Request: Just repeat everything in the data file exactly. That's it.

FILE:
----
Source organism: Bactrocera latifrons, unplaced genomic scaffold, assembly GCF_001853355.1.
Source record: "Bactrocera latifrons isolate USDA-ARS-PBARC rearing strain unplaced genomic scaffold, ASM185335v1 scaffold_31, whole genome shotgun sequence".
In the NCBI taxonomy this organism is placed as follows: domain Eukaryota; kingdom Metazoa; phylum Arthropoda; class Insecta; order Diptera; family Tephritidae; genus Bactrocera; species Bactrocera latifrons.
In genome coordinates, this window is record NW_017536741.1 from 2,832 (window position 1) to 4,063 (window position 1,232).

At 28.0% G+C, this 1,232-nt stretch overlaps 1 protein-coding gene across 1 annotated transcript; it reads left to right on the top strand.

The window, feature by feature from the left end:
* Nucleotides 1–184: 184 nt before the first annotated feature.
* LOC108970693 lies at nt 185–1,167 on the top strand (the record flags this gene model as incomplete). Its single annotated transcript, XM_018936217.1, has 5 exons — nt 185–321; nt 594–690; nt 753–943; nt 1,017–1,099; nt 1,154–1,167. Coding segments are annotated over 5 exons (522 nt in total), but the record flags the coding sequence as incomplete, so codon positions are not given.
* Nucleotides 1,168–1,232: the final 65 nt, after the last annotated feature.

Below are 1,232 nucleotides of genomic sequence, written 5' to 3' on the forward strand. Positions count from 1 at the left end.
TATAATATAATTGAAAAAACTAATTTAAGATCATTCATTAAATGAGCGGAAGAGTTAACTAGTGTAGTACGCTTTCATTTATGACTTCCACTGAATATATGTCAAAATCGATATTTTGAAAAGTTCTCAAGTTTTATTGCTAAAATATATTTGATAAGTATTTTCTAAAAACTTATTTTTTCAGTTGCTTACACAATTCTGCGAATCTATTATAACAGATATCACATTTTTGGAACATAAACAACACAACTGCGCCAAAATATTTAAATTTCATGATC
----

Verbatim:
Source organism: Bactrocera latifrons, unplaced genomic scaffold, assembly GCF_001853355.1.
Source record: "Bactrocera latifrons isolate USDA-ARS-PBARC rearing strain unplaced genomic scaffold, ASM185335v1 scaffold_31, whole genome shotgun sequence".
In the NCBI taxonomy this organism is placed as follows: domain Eukaryota; kingdom Metazoa; phylum Arthropoda; class Insecta; order Diptera; family Tephritidae; genus Bactrocera; species Bactrocera latifrons.
In genome coordinates, this window is record NW_017536741.1 from 2,832 (window position 1) to 4,063 (window position 1,232).

At 28.0% G+C, this 1,232-nt stretch overlaps 1 protein-coding gene across 1 annotated transcript; it reads left to right on the top strand.

The window, feature by feature from the left end:
* Nucleotides 1–184: 184 nt before the first annotated feature.
* LOC108970693 lies at nt 185–1,167 on the top strand (the record flags this gene model as incomplete). Its single annotated transcript, XM_018936217.1, has 5 exons — nt 185–321; nt 594–690; nt 753–943; nt 1,017–1,099; nt 1,154–1,167. Coding segments are annotated over 5 exons (522 nt in total), but the record flags the coding sequence as incomplete, so codon positions are not given.
* Nucleotides 1,168–1,232: the final 65 nt, after the last annotated feature.

Below are 1,232 nucleotides of genomic sequence, written 5' to 3' on the forward strand. Positions count from 1 at the left end.
TATAATATAATTGAAAAAACTAATTTAAGATCATTCATTAAATGAGCGGAAGAGTTAACTAGTGTAGTACGCTTTCATTTATGACTTCCACTGAATATATGTCAAAATCGATATTTTGAAAAGTTCTCAAGTTTTATTGCTAAAATATATTTGATAAGTATTTTCTAAAAACTTATTTTTTCAGTTGCTTACACAATTCTGCGAATCTATTATAACAGATATCACATTTTTGGAACATAAACAACACAACTGCGCCAAAATATTTAAATTTCATGATC